Kimberly McLaughlin-Smith was in "unfortunately, very familiar territory" when she stepped on stage at the Performing Arts Center on Cal Poly's campus Friday afternoon.
McLaughlin-Smith, who serves as the diversity and inclusion specialist at the University of North Carolina-Wilmington — another predominantly white school — has been hired to consult Cal Poly during a particularly turbulent time in the school's history.
Hundreds of San Luis Obispo community members, Cal Poly faculty, students and alumni showed up to listen to McLaughlin-Smith's keynote address during the university's biennial Baker Forum, an event aimed to provide an open dialogue following a string of racially-charged incidents on campus.
Hours before the forum began, Cal Poly President Jeffrey Armstrong issued a video statement condemning a second case of blackface by a campus fraternity.
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McLaughlin-Smith said she arrived at Cal Poly on Wednesday and quickly understood the campus community, particularly people of color, are dealing with pain over the current racial climate.
"It is fueled by ignorance, it's fueled by a lack of exposure," she said. "I will challenge the campus and the community to spend just a little bit of time helping each other unlearn what has been so incredibly instilled."
Cal Poly ethnic studies professor Jose Navarro was among the six panelists who fielded questions from the audience after McLaughlin-Smith's address. He said the recent acts of racism on campus affect both students and faculty, and that racism at its core is about power and exploiting those who are different.
The university has made national headlines in recent weeks after incidents of racist behavior by two fraternities and the posting of hateful fliers and graffiti in university buildings sparked waves of outrage on campus. Armstrong responded to the public backlash and multiple on-campus protests by placing all Interfraternity Council fraternities and Panhellenic sororities on suspension.
"I don't know what (Greek Life) does for us as a university," Navarro said.
A question was asked about Kyler Watkins, the former fraternity member who was photographed in blackface, and the numerous calls for him to be expelled from school. That sparked a larger discussion on free speech and First Amendment rights, with philosophy professor Patrick Lin saying expulsion would have been counterproductive.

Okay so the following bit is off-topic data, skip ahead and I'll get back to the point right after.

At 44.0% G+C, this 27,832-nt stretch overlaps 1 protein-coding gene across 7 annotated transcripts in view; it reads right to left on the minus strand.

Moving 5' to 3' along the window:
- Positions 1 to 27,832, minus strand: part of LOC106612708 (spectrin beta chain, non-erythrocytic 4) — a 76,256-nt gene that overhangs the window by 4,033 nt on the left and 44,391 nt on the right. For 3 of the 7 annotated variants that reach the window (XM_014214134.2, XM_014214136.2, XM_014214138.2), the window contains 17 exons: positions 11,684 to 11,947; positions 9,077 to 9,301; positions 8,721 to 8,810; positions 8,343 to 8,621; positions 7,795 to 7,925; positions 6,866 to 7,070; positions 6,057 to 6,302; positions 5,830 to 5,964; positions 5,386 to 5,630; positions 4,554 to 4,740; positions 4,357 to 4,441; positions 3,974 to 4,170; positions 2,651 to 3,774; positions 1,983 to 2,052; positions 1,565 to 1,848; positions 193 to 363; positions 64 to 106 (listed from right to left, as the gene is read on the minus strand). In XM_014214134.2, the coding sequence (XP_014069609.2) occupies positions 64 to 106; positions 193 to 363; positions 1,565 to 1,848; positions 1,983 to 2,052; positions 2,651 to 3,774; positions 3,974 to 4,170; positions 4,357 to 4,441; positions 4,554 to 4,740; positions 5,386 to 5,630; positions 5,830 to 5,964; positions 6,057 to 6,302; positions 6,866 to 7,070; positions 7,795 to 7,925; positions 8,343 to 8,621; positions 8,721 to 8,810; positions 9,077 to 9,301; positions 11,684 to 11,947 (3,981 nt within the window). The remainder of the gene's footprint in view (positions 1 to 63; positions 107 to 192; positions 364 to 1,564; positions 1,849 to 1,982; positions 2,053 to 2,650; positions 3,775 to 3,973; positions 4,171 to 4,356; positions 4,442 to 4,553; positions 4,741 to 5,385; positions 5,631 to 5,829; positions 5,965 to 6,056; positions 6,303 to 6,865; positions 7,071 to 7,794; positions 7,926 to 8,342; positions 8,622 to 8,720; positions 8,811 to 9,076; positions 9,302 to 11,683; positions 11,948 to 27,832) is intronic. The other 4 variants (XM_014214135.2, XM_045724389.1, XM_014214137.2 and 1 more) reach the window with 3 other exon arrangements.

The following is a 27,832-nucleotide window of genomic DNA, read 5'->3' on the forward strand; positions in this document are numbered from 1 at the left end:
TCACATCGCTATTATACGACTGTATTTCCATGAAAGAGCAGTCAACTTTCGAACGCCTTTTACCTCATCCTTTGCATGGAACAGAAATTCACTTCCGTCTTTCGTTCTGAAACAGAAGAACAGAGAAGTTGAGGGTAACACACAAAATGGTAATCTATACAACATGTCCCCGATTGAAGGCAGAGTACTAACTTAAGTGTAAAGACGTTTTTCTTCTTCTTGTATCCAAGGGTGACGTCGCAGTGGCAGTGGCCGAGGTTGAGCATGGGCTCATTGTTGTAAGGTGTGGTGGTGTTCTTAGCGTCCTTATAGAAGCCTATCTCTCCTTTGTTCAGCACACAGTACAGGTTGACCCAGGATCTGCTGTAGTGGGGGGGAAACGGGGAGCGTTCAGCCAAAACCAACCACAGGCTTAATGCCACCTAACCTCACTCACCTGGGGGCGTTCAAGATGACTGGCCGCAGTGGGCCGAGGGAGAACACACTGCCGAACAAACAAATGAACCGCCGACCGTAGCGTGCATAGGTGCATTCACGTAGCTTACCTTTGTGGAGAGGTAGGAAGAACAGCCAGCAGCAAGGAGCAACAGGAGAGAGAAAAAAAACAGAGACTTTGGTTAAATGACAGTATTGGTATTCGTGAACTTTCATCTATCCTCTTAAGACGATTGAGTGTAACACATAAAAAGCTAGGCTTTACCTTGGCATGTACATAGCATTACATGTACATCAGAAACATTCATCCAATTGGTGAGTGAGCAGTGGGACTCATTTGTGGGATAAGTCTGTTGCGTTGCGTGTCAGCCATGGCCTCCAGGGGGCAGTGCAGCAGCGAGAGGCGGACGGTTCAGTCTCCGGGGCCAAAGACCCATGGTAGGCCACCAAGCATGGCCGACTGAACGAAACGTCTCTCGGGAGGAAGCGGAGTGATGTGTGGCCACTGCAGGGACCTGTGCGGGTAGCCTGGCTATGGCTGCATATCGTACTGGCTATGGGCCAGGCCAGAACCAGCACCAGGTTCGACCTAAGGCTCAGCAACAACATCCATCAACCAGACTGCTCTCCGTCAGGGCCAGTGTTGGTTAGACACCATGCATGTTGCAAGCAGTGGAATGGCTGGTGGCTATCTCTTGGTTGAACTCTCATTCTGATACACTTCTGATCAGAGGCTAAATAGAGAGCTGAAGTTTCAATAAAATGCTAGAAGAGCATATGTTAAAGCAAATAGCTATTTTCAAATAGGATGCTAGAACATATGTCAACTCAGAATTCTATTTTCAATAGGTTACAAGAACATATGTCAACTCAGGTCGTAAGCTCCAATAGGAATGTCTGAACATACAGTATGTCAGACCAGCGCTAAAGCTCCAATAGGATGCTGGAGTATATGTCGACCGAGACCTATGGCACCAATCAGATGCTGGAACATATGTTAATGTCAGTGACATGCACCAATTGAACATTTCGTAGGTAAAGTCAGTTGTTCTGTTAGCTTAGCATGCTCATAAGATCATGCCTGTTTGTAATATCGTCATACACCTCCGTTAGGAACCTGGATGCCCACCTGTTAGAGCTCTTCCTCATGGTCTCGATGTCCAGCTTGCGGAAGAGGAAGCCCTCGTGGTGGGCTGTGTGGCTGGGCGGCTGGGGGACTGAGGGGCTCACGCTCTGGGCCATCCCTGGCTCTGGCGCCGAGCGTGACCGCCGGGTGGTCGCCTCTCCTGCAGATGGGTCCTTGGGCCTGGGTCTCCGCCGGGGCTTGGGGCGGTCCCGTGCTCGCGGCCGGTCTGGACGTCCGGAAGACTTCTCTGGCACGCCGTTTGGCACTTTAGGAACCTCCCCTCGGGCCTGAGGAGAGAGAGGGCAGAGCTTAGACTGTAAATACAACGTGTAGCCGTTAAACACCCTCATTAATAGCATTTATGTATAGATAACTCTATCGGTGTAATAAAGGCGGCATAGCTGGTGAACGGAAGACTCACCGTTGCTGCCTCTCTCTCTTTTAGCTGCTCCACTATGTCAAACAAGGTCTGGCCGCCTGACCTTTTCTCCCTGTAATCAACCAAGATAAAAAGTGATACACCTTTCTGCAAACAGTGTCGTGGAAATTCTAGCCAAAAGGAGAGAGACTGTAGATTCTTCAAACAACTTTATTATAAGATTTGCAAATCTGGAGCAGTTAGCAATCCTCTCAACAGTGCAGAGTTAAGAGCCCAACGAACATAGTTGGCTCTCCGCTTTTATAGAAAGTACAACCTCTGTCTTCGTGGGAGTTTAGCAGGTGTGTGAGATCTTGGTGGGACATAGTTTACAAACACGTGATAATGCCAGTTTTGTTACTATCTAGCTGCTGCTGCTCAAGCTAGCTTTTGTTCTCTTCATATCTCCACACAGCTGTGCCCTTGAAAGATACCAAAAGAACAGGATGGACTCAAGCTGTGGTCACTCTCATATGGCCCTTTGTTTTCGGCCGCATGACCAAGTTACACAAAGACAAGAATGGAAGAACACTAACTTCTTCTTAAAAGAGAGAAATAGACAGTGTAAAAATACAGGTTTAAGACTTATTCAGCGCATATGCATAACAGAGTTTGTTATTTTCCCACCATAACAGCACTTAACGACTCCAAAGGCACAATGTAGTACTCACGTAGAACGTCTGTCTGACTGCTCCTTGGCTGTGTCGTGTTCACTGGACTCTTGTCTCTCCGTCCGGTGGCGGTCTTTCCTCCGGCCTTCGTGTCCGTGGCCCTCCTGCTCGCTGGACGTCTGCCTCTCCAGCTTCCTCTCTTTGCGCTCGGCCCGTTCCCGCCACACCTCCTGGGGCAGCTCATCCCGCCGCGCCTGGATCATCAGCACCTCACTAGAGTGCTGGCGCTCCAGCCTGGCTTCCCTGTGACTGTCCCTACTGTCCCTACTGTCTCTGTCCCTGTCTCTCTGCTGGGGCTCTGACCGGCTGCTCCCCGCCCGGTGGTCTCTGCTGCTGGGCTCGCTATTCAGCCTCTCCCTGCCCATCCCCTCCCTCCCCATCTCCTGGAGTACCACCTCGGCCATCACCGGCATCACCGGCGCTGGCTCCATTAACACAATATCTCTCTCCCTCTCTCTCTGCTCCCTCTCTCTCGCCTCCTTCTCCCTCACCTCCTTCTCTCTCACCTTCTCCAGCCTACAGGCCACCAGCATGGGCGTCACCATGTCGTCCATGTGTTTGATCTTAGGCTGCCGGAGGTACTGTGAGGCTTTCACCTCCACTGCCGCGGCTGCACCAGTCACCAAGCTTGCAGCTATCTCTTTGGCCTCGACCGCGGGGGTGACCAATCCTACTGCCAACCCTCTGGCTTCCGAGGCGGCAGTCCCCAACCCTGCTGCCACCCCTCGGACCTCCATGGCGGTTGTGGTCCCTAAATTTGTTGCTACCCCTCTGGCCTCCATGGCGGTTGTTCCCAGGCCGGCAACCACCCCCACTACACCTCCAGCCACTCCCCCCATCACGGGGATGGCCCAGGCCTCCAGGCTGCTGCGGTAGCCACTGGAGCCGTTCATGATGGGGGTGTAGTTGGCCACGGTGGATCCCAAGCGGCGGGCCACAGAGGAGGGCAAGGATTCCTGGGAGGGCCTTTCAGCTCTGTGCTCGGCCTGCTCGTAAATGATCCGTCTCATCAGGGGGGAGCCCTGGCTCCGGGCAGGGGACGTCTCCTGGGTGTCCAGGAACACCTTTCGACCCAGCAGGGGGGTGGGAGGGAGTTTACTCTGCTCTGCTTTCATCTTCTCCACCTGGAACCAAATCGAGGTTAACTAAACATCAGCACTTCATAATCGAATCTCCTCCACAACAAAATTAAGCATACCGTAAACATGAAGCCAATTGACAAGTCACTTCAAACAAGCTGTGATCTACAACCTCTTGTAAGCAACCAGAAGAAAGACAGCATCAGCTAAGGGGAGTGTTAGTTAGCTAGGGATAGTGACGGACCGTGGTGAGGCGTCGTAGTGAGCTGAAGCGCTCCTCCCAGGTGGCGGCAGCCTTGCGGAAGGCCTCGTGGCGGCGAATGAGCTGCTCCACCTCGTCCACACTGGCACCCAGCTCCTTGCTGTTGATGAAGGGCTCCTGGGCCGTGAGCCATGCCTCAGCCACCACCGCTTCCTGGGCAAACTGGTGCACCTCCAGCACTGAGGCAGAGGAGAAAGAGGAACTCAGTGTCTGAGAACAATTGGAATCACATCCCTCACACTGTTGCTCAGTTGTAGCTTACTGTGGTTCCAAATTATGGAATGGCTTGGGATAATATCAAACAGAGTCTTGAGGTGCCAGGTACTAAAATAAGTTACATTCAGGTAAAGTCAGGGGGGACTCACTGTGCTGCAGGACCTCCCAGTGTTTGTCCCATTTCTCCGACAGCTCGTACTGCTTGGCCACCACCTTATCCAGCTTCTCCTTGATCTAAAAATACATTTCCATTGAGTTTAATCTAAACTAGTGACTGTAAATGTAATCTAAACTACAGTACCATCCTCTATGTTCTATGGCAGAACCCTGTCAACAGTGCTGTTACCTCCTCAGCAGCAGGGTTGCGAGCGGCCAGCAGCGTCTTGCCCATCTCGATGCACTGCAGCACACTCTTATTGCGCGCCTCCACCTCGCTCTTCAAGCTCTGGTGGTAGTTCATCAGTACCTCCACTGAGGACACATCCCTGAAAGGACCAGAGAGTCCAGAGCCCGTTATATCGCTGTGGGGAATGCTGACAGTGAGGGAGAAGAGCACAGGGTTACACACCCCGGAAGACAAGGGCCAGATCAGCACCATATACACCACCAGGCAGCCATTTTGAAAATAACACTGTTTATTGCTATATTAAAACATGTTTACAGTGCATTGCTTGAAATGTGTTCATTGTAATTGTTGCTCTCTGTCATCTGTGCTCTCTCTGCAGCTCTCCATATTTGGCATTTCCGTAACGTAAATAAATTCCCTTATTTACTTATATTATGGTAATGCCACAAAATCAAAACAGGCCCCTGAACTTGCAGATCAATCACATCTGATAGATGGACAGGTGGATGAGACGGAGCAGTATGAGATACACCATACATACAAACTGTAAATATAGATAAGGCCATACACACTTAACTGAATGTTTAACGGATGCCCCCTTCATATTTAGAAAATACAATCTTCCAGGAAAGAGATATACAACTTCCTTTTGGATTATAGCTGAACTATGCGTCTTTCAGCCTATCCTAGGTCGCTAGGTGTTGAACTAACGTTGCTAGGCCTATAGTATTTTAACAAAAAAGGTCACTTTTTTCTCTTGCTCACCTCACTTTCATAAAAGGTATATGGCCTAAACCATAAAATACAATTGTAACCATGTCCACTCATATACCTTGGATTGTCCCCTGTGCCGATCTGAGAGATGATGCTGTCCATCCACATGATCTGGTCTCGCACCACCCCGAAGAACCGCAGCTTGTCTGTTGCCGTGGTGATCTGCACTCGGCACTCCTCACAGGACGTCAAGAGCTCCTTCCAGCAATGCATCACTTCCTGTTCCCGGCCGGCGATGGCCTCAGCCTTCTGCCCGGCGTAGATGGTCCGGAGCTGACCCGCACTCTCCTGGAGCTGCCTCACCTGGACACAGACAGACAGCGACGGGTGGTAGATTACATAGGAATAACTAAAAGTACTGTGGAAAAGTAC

"I think it makes our collective efforts in inclusivity look unreasonable," Lin said. "I'm afraid that kind of anchors or nails into place an impossible bar to clear.”
Cal Poly has the least racially diverse student population among all 33 public universities in California, according to enrollment data provide by the CSU and UC systems. The school has the highest percentage of white students (54.8) and the lowest percentage of African American students (0.7) in the state by a significant margin.
Leilani Hemmings Pallay, a Cal Poly student majoring in ethnic studies, invigorated a mostly subdued crowd when she was asked what the benefits of inclusivity are to white males.
"You will restore your own humanity by no longer denying the humanity of other people," she said as the crowd applauded.
"I can't wait to see who you become, Leilani," McLaughlin-Smith quickly responded.
Both Navarro and mathematics professor Stan Yoshinobu supported the proposed Cal Poly Opportunity Grant as a way to improve diversity on campus.
Armstrong introduced the plan in February to bring more low-income students onto campus, but students and faculty did not agree with the fee that would be assessed to incoming out-of-state students and the grant program was put on hold for at least another year.
Bryan Hubain, the assistant dean of students and director of the Cross Cultural Centers, said he hopes to see true change happen after a tense month on campus. He said that can start by changing the way community members treat each other and reiterated that change will take a completely collective effort.
"I would love to see some of my privileged colleagues doing some of the work that needs to be done," Hubain said.